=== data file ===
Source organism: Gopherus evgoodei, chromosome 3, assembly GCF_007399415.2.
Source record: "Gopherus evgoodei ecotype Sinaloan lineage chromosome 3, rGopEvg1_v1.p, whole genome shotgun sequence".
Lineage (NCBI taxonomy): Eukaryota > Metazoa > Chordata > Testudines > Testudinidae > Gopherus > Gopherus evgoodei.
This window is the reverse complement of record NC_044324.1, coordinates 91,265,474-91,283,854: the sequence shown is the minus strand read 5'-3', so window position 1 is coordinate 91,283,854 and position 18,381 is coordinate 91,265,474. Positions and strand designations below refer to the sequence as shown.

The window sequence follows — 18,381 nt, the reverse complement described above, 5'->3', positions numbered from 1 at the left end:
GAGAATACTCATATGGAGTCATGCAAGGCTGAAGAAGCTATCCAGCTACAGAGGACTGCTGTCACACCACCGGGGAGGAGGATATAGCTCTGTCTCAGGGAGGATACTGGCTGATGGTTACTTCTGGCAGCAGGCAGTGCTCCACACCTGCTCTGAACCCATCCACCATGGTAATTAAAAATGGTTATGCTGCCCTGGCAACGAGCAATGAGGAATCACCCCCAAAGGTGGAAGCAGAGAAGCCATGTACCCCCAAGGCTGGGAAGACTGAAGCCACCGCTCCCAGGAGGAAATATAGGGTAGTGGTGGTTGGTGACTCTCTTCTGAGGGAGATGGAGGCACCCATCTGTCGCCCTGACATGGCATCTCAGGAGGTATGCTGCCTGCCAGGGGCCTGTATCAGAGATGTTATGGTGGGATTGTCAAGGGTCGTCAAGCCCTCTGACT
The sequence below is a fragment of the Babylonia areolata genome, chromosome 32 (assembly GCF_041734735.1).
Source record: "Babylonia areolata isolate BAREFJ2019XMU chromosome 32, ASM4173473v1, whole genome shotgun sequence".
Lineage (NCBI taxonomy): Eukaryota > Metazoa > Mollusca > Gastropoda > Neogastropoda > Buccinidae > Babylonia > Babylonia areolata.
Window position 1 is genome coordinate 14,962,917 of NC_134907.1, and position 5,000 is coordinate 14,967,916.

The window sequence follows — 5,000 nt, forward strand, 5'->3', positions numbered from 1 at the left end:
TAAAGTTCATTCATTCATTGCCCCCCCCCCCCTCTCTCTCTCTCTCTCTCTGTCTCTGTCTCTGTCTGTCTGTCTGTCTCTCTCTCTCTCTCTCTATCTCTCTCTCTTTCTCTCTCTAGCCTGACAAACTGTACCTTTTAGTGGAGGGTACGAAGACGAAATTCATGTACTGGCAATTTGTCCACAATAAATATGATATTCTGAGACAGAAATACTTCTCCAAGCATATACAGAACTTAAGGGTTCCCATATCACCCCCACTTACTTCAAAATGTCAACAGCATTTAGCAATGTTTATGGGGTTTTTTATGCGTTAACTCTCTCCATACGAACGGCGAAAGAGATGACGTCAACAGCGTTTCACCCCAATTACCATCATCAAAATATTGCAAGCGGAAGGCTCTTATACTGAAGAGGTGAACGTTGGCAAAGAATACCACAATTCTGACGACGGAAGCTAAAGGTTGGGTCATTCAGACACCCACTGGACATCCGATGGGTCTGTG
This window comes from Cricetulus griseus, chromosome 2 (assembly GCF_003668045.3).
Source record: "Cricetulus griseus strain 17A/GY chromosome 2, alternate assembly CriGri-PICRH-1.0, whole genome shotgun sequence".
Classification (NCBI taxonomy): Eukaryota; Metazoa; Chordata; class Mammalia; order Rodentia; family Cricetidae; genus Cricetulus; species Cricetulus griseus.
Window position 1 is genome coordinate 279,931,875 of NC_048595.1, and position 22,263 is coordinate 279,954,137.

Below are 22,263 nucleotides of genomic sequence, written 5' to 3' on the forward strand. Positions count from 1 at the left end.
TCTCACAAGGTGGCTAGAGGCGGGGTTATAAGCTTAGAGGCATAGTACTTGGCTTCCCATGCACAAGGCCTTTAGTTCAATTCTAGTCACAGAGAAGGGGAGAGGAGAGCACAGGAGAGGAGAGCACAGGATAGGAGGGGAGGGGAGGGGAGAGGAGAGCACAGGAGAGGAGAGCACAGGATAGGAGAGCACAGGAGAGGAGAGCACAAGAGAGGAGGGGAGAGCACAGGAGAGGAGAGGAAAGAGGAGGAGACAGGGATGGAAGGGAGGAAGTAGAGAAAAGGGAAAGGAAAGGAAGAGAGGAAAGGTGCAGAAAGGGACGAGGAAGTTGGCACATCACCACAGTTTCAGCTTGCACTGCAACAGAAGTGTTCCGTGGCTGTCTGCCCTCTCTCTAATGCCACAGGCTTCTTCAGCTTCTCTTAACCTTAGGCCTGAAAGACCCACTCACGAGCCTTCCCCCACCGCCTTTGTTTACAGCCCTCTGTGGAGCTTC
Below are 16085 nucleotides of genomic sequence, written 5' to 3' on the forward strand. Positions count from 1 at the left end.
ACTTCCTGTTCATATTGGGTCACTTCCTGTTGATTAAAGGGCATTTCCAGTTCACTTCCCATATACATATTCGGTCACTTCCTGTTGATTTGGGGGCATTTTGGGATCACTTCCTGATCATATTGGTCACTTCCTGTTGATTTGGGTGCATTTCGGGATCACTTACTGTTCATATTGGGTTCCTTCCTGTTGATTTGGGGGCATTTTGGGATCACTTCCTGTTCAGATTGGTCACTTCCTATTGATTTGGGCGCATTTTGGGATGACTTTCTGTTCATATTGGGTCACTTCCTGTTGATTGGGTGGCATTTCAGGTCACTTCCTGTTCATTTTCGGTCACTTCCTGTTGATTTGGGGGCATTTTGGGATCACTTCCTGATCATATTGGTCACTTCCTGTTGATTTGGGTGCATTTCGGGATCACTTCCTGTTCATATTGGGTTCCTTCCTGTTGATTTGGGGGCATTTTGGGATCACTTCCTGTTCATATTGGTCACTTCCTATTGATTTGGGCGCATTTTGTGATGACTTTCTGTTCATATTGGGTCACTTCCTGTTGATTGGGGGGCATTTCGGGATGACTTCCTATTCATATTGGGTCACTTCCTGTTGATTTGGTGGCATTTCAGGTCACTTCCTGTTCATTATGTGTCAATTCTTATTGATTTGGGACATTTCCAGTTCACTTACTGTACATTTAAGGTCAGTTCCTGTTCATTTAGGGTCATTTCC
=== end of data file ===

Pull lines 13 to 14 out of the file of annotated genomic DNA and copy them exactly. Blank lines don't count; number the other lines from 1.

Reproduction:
This window comes from Cricetulus griseus, chromosome 2 (assembly GCF_003668045.3).
Source record: "Cricetulus griseus strain 17A/GY chromosome 2, alternate assembly CriGri-PICRH-1.0, whole genome shotgun sequence".